Today, July 14, long-time Baltimore Heritage board member Julian “Jack” Lapides passed away. His death has saddened us in too many ways to count. And his legacy and impact on Baltimore, Maryland, and indeed the country, is also too expansive to properly capture. Nonetheless, we would humbly like to offer a tribute to Jack for his dedication to making our lives, our neighborhoods, and the world a better place by sharing a few highlights of his life’s work in his own words. Below are audio excerpts from an oral interview that fellow board members Susan Talbott and Barbara Weeks conducted with him several years ago. We hope you appreciate these short recordings for what they are: Jack sharing stories of fighting to save our heritage, fighting for civil rights, fighting always for the right path forward even against overwhelming odds, and always told with a smile and a joke in a way that only Jack could do.
Facing Urban Renewal & the Highway Fight
Beginning in the 1960s, Jack was one of the very first people to oppose a highway that would have paved over Fell’s Point and Federal Hill in East Baltimore and through Poppleton and Harlem Park in West Baltimore. He was instrumental in saving Baltimore’s waterfront and although part of the highway was built in West Baltimore, he helped block it half-way through construction and prevented even greater destruction in West Baltimore.
Saving Stirling Street (Plus Jack’s Favorite Preservation Story)
With his wife Linda, Jack convinced city officials not only to save historic Stirling Street in the Oldtown neighborhood, but to sell the houses for $1 to new owners, thus launching Baltimore’s famous Dollar House Program.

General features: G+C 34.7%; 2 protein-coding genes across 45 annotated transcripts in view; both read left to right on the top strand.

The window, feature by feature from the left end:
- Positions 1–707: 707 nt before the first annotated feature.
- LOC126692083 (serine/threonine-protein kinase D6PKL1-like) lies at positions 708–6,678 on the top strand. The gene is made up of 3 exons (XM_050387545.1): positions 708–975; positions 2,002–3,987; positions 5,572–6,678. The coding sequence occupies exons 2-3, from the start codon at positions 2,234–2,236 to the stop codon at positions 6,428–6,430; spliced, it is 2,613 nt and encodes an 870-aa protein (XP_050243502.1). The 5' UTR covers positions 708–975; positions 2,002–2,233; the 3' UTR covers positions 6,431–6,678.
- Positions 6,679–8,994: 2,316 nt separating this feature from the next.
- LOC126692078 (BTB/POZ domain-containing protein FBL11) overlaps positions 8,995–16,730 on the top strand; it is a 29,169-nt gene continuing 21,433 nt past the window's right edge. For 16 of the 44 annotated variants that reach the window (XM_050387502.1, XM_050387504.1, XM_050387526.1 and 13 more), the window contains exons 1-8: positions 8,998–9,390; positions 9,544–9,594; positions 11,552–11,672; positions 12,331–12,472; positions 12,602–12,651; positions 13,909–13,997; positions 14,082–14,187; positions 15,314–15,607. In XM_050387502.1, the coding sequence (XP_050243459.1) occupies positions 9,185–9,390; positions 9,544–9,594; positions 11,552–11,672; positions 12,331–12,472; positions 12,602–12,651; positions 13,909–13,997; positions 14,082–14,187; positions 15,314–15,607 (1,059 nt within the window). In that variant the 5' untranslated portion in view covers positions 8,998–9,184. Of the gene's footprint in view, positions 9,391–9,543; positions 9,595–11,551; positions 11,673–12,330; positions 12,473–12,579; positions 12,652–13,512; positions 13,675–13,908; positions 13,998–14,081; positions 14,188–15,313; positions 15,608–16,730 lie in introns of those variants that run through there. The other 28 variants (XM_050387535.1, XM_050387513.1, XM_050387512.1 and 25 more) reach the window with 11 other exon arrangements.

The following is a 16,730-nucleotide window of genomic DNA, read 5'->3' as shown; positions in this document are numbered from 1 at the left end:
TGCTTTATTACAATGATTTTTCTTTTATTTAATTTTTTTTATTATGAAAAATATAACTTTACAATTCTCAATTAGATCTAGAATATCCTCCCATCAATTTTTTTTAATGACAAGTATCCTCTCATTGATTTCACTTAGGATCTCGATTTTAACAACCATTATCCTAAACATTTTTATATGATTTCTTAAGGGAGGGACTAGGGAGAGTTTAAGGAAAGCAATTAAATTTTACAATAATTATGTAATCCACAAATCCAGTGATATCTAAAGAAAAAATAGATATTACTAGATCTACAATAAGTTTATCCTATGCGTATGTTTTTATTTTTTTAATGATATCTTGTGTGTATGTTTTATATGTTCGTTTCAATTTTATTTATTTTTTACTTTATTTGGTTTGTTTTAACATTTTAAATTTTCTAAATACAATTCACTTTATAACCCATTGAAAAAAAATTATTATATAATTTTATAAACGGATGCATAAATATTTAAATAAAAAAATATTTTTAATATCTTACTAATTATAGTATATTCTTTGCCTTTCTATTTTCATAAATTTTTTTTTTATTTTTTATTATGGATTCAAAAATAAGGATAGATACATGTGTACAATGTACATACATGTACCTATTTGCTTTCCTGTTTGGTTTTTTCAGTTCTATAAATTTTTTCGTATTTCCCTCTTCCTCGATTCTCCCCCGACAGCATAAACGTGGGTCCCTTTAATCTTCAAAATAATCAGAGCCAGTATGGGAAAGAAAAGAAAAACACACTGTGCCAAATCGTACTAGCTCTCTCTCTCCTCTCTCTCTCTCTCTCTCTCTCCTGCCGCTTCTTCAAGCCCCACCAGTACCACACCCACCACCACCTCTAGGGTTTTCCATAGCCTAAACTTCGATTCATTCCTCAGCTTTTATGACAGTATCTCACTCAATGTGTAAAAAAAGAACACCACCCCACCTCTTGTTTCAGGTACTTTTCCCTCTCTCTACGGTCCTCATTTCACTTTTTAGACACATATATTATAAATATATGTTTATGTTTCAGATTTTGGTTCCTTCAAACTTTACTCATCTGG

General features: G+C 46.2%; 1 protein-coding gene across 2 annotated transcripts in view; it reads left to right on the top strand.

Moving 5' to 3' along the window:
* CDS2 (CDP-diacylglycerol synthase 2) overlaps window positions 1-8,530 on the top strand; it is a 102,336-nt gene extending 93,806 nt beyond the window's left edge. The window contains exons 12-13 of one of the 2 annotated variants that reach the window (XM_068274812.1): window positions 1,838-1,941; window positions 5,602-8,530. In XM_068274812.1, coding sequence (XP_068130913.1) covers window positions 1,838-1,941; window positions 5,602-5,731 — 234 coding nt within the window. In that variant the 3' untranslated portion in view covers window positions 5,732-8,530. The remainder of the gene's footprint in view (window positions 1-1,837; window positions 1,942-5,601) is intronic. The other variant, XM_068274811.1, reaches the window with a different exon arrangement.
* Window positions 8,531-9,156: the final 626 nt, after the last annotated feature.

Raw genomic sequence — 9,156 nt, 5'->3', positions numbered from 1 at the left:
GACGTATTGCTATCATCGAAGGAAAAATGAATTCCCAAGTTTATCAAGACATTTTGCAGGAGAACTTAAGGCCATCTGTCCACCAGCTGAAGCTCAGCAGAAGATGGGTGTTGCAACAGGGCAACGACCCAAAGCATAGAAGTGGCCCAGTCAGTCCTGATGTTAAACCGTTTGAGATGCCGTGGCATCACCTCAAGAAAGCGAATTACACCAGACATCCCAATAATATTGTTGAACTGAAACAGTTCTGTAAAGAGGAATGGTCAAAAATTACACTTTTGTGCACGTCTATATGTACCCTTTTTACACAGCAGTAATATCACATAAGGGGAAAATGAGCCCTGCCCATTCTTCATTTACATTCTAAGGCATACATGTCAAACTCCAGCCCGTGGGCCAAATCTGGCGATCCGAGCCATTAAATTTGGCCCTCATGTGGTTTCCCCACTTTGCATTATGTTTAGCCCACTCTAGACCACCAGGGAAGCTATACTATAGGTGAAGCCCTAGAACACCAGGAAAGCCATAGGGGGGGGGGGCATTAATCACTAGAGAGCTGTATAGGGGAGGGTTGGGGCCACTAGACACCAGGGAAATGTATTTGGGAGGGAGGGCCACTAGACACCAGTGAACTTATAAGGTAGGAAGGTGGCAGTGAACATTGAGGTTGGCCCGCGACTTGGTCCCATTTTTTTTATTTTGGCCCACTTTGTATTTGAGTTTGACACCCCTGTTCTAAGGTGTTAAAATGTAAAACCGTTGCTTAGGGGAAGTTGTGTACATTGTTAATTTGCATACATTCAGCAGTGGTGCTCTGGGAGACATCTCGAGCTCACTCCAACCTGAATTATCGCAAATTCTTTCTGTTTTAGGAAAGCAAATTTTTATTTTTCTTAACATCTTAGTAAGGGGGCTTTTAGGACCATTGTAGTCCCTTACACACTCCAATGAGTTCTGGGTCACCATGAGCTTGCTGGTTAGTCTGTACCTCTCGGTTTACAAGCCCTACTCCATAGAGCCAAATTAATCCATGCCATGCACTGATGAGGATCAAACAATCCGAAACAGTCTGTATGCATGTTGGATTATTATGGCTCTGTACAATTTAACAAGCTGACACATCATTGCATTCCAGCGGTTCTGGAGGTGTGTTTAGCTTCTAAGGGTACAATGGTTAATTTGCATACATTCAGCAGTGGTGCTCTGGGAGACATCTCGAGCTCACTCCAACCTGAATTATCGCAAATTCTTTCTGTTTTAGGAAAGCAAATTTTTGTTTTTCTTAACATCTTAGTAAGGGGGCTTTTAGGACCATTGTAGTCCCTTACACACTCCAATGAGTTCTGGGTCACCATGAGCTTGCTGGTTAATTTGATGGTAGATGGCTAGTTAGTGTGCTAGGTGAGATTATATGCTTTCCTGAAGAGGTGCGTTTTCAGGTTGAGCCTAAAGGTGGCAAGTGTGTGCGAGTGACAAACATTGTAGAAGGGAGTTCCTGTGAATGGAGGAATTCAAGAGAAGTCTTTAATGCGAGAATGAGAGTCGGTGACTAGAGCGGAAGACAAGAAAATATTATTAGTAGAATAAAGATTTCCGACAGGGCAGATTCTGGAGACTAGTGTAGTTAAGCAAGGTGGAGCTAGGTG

Preserving the Phipps Building On Hopkins’ Campus
While in the Maryland Senate, Jack threatened to withhold funds that Johns Hopkins Hospital sought for a new oncology center until they agreed to save the historic Phipps building. The result: a saved and restored Phipps building and a new oncology center (with state funds) built nearby.
Passing the Public Accommodations Bill, 1963
In his first year in the state legislature, Jack supported legislation that would make it illegal for owners of places like restaurants and theaters to bar African Americans entry. Jack had won his seat by beating out an incumbent who opposed this civil rights legislation, and was one of two new votes that swung the state legislature into passing the Public Accommodations law of 1963.
Starting the Maryland State Arts Council
Recognizing the importance of the arts in creating vibrant communities, Jack was one of the founding members of the Maryland State Arts Council in 1967.